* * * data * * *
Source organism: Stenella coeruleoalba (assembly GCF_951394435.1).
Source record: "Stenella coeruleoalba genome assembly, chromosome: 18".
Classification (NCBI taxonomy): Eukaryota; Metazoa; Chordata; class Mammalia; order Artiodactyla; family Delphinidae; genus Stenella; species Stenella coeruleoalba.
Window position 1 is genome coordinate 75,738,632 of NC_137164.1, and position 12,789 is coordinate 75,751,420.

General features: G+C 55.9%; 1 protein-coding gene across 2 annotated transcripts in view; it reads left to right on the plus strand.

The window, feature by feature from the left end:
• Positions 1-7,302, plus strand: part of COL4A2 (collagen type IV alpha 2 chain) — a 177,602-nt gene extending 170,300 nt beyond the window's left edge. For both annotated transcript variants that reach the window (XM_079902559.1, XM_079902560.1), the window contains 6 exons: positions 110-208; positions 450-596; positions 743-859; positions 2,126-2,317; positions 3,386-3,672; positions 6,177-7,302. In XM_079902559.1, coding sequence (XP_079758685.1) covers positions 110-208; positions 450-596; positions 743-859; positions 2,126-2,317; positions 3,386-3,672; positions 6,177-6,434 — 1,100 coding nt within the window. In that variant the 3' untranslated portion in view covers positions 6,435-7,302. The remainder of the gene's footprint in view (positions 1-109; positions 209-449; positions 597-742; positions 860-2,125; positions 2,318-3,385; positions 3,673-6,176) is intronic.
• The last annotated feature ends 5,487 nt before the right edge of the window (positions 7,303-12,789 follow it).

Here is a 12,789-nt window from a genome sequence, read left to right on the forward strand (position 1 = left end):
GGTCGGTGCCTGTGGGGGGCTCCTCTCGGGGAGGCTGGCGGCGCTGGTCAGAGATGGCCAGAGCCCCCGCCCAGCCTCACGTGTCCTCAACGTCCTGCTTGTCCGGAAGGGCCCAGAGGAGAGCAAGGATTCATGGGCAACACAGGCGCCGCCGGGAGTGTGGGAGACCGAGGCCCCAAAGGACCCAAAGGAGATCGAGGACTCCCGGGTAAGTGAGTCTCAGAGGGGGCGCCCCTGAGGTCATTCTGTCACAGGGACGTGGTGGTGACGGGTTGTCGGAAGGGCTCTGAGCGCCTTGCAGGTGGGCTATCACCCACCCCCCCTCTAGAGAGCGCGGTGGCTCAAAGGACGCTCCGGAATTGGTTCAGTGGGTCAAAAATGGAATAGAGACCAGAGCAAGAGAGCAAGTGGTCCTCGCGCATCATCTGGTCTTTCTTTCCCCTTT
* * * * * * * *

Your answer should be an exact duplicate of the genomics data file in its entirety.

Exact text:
Source organism: Stenella coeruleoalba (assembly GCF_951394435.1).
Source record: "Stenella coeruleoalba genome assembly, chromosome: 18".
Classification (NCBI taxonomy): Eukaryota; Metazoa; Chordata; class Mammalia; order Artiodactyla; family Delphinidae; genus Stenella; species Stenella coeruleoalba.
Window position 1 is genome coordinate 75,738,632 of NC_137164.1, and position 12,789 is coordinate 75,751,420.

General features: G+C 55.9%; 1 protein-coding gene across 2 annotated transcripts in view; it reads left to right on the plus strand.

The window, feature by feature from the left end:
• Positions 1-7,302, plus strand: part of COL4A2 (collagen type IV alpha 2 chain) — a 177,602-nt gene extending 170,300 nt beyond the window's left edge. For both annotated transcript variants that reach the window (XM_079902559.1, XM_079902560.1), the window contains 6 exons: positions 110-208; positions 450-596; positions 743-859; positions 2,126-2,317; positions 3,386-3,672; positions 6,177-7,302. In XM_079902559.1, coding sequence (XP_079758685.1) covers positions 110-208; positions 450-596; positions 743-859; positions 2,126-2,317; positions 3,386-3,672; positions 6,177-6,434 — 1,100 coding nt within the window. In that variant the 3' untranslated portion in view covers positions 6,435-7,302. The remainder of the gene's footprint in view (positions 1-109; positions 209-449; positions 597-742; positions 860-2,125; positions 2,318-3,385; positions 3,673-6,176) is intronic.
• The last annotated feature ends 5,487 nt before the right edge of the window (positions 7,303-12,789 follow it).

Here is a 12,789-nt window from a genome sequence, read left to right on the forward strand (position 1 = left end):
GGTCGGTGCCTGTGGGGGGCTCCTCTCGGGGAGGCTGGCGGCGCTGGTCAGAGATGGCCAGAGCCCCCGCCCAGCCTCACGTGTCCTCAACGTCCTGCTTGTCCGGAAGGGCCCAGAGGAGAGCAAGGATTCATGGGCAACACAGGCGCCGCCGGGAGTGTGGGAGACCGAGGCCCCAAAGGACCCAAAGGAGATCGAGGACTCCCGGGTAAGTGAGTCTCAGAGGGGGCGCCCCTGAGGTCATTCTGTCACAGGGACGTGGTGGTGACGGGTTGTCGGAAGGGCTCTGAGCGCCTTGCAGGTGGGCTATCACCCACCCCCCCTCTAGAGAGCGCGGTGGCTCAAAGGACGCTCCGGAATTGGTTCAGTGGGTCAAAAATGGAATAGAGACCAGAGCAAGAGAGCAAGTGGTCCTCGCGCATCATCTGGTCTTTCTTTCCCCTTT